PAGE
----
What is to be done?

Answering the burning question: how do we make the track schedule more accessible?

Thank you to everyone who subscribed after the last post. I frankly did not expect so much traction and so I may have to ditch my plan to pivot to posts like “How the Algerian War of Independence Explains Modern Politics” and just #sticktosports. I think I’ve got enough track takes to last the rest of the summer at least, so we’ll see where this goes!

In the last post I gave my explanation for why track is so difficult to watch and follow as a fan: coaches and athletes control their own racing schedules and don’t pursue the commercially optimal path. This post will be dedicated to ideas about how we might incentivize - with either carrots or sticks - more frequent and compelling competition. A known difficulty in the takes game is that identifying problems is easy, the solutions are hard. I’m going to confess that I don’t have an answer I think is a slam dunk, but I can at least explain why I think commonly proposed ideas won’t work, suggest a sketch of what a solution would look like, and explain why World Athletics had the right idea but colossally messed up the execution. To ground our discussion here are the parameters I think any solution has to take into account:

Principle #1: The goal is for athletes to race more and in a more concentrated spectrum of meets. Not only do I think this makes the sport easier to follow, I think it makes the economics make more sense. When you get stars to race more you are mechanically increasing the value they are providing to fans and sponsors. Same for when you get them to race in high profile events. Concentrating their racing means more loaded fields and compelling matchups - again more attraction for fans and thus broadcasters and sponsors. A more concentrated schedule also means lower fixed costs from fewer meets. So more of the revenue becomes profit that is potentially shareable with the athletes.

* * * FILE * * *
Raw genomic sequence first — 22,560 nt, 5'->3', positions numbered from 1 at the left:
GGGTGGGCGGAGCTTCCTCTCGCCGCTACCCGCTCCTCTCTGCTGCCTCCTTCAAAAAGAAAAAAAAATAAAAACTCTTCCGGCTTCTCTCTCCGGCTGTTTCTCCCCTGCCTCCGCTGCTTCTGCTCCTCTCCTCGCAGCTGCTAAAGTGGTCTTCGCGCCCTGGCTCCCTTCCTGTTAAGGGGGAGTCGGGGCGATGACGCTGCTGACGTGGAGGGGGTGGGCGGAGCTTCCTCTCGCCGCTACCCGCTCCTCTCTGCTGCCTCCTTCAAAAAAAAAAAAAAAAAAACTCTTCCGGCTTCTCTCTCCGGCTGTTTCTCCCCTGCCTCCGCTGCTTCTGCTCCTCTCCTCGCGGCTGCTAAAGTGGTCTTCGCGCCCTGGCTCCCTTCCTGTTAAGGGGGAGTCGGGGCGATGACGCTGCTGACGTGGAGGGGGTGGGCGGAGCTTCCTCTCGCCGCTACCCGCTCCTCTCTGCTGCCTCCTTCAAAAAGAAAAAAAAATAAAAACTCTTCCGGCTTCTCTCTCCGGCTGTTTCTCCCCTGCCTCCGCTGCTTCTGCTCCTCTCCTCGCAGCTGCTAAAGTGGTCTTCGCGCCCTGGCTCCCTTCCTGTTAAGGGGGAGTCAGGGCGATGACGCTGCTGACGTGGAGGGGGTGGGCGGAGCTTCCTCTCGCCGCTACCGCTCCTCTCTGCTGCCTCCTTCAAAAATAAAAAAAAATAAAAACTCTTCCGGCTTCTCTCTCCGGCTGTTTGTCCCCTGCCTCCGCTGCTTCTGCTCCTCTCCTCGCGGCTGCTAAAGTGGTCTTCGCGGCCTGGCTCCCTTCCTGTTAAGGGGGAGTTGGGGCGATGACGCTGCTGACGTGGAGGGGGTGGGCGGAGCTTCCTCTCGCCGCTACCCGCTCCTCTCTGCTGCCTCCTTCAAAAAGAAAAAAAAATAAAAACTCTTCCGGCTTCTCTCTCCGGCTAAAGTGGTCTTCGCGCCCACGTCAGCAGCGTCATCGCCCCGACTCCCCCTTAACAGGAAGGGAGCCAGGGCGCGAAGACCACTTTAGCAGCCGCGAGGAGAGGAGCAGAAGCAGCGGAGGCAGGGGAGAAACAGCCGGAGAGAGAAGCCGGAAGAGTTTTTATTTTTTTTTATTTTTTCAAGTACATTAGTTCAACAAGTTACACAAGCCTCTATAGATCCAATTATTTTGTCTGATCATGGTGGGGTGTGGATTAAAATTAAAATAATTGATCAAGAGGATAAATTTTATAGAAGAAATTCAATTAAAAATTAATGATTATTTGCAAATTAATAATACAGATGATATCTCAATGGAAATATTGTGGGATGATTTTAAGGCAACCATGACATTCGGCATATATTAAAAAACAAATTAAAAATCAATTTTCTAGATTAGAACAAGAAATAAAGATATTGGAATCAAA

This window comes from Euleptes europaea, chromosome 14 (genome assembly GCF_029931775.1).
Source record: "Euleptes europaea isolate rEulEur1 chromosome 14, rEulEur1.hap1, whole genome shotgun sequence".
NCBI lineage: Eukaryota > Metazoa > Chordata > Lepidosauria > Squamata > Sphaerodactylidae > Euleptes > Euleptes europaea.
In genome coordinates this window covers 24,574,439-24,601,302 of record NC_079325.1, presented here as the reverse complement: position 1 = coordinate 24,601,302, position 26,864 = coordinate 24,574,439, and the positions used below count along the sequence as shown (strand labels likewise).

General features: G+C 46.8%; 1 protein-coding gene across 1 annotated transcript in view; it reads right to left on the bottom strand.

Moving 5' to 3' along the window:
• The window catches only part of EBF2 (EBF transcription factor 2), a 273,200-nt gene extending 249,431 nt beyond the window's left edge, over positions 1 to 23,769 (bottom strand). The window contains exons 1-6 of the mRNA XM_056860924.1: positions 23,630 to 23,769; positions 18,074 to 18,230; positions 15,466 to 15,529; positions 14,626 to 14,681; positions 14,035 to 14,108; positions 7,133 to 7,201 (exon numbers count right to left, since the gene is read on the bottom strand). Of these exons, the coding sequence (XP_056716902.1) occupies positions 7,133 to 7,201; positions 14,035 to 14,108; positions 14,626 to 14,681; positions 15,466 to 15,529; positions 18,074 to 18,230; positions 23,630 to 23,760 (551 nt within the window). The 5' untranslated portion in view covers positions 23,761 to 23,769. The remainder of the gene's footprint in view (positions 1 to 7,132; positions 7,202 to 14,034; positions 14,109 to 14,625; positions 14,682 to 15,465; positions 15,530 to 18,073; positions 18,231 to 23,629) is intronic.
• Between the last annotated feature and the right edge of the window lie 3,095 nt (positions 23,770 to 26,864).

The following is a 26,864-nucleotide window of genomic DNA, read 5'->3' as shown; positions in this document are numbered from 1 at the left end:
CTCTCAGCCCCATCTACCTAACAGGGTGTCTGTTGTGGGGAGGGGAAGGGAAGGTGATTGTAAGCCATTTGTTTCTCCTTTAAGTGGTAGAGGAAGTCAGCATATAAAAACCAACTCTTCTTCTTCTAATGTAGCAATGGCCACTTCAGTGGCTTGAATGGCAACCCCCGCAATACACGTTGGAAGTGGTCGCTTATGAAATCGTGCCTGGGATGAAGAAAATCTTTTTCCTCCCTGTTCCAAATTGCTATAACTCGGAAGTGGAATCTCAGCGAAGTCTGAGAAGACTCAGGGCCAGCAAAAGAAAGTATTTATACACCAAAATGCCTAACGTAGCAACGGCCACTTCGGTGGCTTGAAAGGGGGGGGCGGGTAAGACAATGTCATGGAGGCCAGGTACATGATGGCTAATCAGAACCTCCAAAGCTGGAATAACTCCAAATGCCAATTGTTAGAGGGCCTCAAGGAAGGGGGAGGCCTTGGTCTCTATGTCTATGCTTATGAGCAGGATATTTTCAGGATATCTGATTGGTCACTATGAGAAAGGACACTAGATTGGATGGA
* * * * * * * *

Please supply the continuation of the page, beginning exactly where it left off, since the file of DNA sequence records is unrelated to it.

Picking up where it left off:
Principle #2: Hard problems are hard: It’s a perversely comforting thought to think that if something is bad, it’s because the world is being run by idiots. Everyone loves a smug podcast story about how person ‘X’ had gobs of power and money and did ‘Y’ stupid thing that of course WE would never have done. Disappointingly, the world is not so easily divided into angels and demons. As much as I’d like to say that if you made me God-Emperor of track we’d be rubbing those football assholes noses in our world-historic popularity by the end of the decade, probably I wouldn’t get very far. Along these lines, it’s important to realize that no system cooked up in an armchair is going to be perfect out the gates. There needs to be room for tinkering and iteration.